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    Very cool and rare truck however I believe that the offers will be somewhat lower than the BIN. And let me be the first one to say that NO it’s not that California TV truck.

    Like 4
  2. bobhess bobhessMember

    Can we assume that the engine picture was taken before it got capable of running and driving? Hope so. Rare beast here.

    Like 3
    • Blake

      If you are referring to the missing valve cover, there was no cover for the rocker assembly. There is a can that came from the manufacturer mounted to the firewall. You were supposed to oil the valves upon start up and periodically as you drove. The can is still present on the firewall.

      Like 1
      • bobhess bobhessMember

        Interesting Blake. Thought only early Morgen 3 wheelers had exposed rockers. Why the vacuum line to the intake manifold?

        Like 0
  3. Fred W

    If I had it, I would have to do a Beverly Hillbillies tribute truck. It’s the same year and model!

    Like 6
    • Jethro Bodine

      Beverly Hillbillies truck was a 1921 Oldsmobile Model 46. Still exists in a museum in MO. Donated by Paul Henning, who was the show’s producer and grew up in that part of the country.

      Like 5
    • DON

      The Beverly Hillbillies truck started life as a touring car and was cut down to make a truck – Maybe it was done by “Oakies” heading to California like in the ” Grapes of Wrath” !

      Like 3
  4. TheOldRanger

    I love this truck, and I can’t help but smile at the “bench seat”.
    I hope someone will get this, fix it up, and keep it in good shape…. excellent parade car, also for car shows, etc…

    Like 3
  5. John EderMember

    This is equipped with the famous Moon 2×4 gas pedal.

    Like 0
  6. James Martin

    Sorry not everything is not worth 25000. I wish people would get a clue.

    Like 1
  7. CarbobMember

    Well lo and behold here is an Oldsmobile truck. As I said in a comment on the Model T; until today I was unaware that Oldsmobile made trucks. I learn a lot from this site. We sure have evolved when you compare the pickup trucks of today to this primitive beast. GLWTS.

    Like 0
    • John EderMember

      Yes we have- you could currently purchase 2 or 3 of these for the price of a new truck (I guess that is because this didn’t come in a crewcab, 4 x 4 or have cup holders).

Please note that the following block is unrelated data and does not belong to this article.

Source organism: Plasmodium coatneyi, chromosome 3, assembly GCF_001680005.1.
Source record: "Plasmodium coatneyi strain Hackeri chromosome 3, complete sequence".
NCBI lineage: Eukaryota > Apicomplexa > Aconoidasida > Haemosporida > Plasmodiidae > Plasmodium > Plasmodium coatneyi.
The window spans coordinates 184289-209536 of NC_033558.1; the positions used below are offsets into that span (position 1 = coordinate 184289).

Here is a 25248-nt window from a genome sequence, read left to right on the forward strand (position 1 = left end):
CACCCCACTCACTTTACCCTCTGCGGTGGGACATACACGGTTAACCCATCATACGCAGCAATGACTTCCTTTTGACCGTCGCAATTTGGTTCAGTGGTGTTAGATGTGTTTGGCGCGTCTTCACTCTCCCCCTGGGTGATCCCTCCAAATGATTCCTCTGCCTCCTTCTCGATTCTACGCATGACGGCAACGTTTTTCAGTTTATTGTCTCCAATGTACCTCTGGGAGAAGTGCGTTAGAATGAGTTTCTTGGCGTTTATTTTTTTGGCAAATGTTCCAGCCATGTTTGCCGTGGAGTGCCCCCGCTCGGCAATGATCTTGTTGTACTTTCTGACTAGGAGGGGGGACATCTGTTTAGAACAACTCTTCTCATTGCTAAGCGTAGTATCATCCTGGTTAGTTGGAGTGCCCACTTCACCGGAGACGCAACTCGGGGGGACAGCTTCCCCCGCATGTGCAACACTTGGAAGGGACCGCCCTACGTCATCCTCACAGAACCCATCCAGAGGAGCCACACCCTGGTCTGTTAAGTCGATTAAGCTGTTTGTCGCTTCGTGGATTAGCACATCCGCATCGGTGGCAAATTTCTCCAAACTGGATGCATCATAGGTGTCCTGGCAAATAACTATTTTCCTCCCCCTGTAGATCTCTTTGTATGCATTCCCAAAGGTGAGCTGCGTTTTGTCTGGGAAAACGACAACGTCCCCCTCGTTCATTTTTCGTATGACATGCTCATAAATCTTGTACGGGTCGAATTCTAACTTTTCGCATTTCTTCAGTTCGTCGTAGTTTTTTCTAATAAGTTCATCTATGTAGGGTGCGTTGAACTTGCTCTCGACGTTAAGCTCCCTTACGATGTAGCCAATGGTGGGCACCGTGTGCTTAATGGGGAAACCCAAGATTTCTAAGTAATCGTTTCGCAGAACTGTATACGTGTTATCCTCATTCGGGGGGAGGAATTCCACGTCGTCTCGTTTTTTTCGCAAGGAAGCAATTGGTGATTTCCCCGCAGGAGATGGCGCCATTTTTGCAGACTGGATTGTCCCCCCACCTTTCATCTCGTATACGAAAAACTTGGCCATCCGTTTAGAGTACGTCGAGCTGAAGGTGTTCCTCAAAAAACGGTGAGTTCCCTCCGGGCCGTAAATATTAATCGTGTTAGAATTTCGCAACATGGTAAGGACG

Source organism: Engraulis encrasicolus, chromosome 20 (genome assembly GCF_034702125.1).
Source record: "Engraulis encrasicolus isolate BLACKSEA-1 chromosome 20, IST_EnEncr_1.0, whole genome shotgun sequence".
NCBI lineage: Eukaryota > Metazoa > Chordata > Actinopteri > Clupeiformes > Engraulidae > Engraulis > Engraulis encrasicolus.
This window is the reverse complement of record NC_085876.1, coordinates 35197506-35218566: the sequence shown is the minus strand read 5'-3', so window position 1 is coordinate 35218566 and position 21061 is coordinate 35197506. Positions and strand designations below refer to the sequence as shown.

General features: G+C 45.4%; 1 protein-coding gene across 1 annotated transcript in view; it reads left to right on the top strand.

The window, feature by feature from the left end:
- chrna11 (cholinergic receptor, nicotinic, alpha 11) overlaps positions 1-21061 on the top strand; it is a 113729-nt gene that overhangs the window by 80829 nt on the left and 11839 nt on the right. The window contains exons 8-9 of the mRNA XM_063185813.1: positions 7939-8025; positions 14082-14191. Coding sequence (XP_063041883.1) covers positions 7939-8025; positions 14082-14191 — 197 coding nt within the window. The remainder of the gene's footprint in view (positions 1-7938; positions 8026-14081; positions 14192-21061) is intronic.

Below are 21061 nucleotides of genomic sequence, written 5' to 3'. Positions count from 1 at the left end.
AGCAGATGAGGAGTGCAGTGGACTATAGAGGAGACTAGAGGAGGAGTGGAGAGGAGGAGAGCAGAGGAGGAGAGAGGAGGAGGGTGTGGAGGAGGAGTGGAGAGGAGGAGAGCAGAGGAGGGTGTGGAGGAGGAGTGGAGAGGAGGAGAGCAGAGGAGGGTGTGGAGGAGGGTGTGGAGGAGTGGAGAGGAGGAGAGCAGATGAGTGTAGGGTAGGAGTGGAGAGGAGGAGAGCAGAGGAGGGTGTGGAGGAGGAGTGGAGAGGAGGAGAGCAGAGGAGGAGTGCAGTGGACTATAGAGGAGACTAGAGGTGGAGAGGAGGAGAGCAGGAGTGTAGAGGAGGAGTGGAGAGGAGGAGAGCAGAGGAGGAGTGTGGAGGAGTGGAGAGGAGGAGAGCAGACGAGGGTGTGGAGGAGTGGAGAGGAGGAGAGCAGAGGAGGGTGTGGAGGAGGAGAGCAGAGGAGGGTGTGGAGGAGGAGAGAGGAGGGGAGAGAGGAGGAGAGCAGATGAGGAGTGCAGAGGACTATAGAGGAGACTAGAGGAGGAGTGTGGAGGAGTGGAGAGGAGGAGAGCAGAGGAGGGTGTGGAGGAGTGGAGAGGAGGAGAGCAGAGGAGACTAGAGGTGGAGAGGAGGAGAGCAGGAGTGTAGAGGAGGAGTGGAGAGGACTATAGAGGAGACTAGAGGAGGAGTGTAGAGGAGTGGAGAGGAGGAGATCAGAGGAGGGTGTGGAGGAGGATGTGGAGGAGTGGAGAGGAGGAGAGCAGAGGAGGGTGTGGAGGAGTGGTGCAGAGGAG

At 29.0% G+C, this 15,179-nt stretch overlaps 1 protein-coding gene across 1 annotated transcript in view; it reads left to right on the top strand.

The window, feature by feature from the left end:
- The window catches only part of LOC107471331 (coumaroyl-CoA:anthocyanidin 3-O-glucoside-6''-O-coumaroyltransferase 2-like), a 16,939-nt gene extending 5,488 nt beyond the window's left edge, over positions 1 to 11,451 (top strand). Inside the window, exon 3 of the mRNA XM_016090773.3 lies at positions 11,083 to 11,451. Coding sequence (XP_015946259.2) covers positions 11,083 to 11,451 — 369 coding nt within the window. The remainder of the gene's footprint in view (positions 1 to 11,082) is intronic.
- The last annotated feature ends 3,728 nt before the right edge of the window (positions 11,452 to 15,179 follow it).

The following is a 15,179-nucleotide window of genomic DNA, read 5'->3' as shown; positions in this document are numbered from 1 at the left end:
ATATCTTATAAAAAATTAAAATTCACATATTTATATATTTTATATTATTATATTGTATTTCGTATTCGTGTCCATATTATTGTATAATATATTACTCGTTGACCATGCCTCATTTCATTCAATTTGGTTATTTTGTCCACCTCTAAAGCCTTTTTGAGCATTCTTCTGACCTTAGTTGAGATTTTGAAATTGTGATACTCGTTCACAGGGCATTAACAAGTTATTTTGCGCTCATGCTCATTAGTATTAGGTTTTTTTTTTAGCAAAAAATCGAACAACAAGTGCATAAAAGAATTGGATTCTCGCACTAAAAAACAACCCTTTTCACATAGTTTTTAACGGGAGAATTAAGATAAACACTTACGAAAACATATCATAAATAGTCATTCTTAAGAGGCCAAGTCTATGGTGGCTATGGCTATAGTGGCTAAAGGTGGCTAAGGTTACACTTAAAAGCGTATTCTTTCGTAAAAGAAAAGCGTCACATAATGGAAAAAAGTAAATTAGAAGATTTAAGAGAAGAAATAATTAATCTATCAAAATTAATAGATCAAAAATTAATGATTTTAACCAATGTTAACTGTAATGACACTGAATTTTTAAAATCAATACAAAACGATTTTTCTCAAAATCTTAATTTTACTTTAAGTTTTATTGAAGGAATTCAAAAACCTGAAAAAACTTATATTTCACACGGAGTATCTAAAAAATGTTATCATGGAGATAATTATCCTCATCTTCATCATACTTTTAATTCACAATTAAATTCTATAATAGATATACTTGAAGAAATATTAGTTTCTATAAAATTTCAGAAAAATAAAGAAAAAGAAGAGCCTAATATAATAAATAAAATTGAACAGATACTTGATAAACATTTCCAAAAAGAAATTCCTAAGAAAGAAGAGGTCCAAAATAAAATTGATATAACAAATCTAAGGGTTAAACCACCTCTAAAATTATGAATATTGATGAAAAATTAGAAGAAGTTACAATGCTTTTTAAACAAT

I read a NYT article the other day that indicated that a car payment of $1,000/mo was not that unusual these days. I remember when that was a mortgage payment…

      Like 2
  8. Roykirk

    Twenty five is steep, maybe around fifteen thousand.

    Like 0
  9. V12MECH

    I believe Paul Henning had a older brother, Harry (Cotton) Henning, who was the crew chief for the Indy Maserati that ran in1939 & ’40, also for a number of other cars, pre and post war, but died young. Anyone know more?

    Like 1
  10. Randy Baker

    I have a dash clock for a 1918 Oldsmobile. A clock maker cleaned and repaired it in 1998. Still running well. If you may be interested. Email me.

    Like 0
  11. Danny V. Johnson

    Fred W, a minor correction: “Barris found a 1921 Olds behind a feed store in nearby Fontana, California.”

    But there isn’t much difference between a 1919 and 1921 Oldsmobile. I do like your idea. That “Olds” truck needs a hug, and Granny siting in a rocker, with a shot gun, up top.

    Like 2
  12. Joe Machado

    I don’t see anything hollywood connected with this Olds.
    I see hard working people loading, unloading, driving in hot, cold, rain, dust, winds, flat tires, and that it may have never been driven on paved roads in its useful life.
    I would want some stories this truck could tell.
    That’s more important than a beverly hillbilly show.
    Different people today.
    $25,000. Yep, the stories would be worth this truck for me.
    I been busy, as I got Eleanor to Barrett Scottsdale for its photo shoot and off to Florida.

    Like 2